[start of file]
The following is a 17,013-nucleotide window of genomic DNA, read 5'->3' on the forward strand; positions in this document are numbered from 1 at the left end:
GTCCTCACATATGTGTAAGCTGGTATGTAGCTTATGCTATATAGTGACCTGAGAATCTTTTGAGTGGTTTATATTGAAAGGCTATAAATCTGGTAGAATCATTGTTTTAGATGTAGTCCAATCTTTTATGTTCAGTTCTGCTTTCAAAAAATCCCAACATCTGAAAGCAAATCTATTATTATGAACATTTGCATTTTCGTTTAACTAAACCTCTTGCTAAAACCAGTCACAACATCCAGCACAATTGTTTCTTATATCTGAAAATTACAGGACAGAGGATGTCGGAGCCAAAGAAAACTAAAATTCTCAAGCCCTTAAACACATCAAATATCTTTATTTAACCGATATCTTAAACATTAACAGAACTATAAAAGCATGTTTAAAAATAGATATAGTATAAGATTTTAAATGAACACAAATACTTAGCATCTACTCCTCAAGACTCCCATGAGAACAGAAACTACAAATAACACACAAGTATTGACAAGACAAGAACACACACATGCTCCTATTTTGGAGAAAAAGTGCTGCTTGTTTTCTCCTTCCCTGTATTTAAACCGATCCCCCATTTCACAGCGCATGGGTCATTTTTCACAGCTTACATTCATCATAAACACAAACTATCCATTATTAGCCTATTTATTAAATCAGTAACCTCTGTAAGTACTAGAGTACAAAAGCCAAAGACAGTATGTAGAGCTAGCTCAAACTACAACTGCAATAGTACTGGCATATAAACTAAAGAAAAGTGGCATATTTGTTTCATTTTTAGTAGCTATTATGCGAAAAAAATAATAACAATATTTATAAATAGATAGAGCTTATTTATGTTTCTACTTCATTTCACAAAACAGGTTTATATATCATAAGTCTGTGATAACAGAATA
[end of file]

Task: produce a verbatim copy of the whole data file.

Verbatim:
The following is a 17,013-nucleotide window of genomic DNA, read 5'->3' on the forward strand; positions in this document are numbered from 1 at the left end:
GTCCTCACATATGTGTAAGCTGGTATGTAGCTTATGCTATATAGTGACCTGAGAATCTTTTGAGTGGTTTATATTGAAAGGCTATAAATCTGGTAGAATCATTGTTTTAGATGTAGTCCAATCTTTTATGTTCAGTTCTGCTTTCAAAAAATCCCAACATCTGAAAGCAAATCTATTATTATGAACATTTGCATTTTCGTTTAACTAAACCTCTTGCTAAAACCAGTCACAACATCCAGCACAATTGTTTCTTATATCTGAAAATTACAGGACAGAGGATGTCGGAGCCAAAGAAAACTAAAATTCTCAAGCCCTTAAACACATCAAATATCTTTATTTAACCGATATCTTAAACATTAACAGAACTATAAAAGCATGTTTAAAAATAGATATAGTATAAGATTTTAAATGAACACAAATACTTAGCATCTACTCCTCAAGACTCCCATGAGAACAGAAACTACAAATAACACACAAGTATTGACAAGACAAGAACACACACATGCTCCTATTTTGGAGAAAAAGTGCTGCTTGTTTTCTCCTTCCCTGTATTTAAACCGATCCCCCATTTCACAGCGCATGGGTCATTTTTCACAGCTTACATTCATCATAAACACAAACTATCCATTATTAGCCTATTTATTAAATCAGTAACCTCTGTAAGTACTAGAGTACAAAAGCCAAAGACAGTATGTAGAGCTAGCTCAAACTACAACTGCAATAGTACTGGCATATAAACTAAAGAAAAGTGGCATATTTGTTTCATTTTTAGTAGCTATTATGCGAAAAAAATAATAACAATATTTATAAATAGATAGAGCTTATTTATGTTTCTACTTCATTTCACAAAACAGGTTTATATATCATAAGTCTGTGATAACAGAATA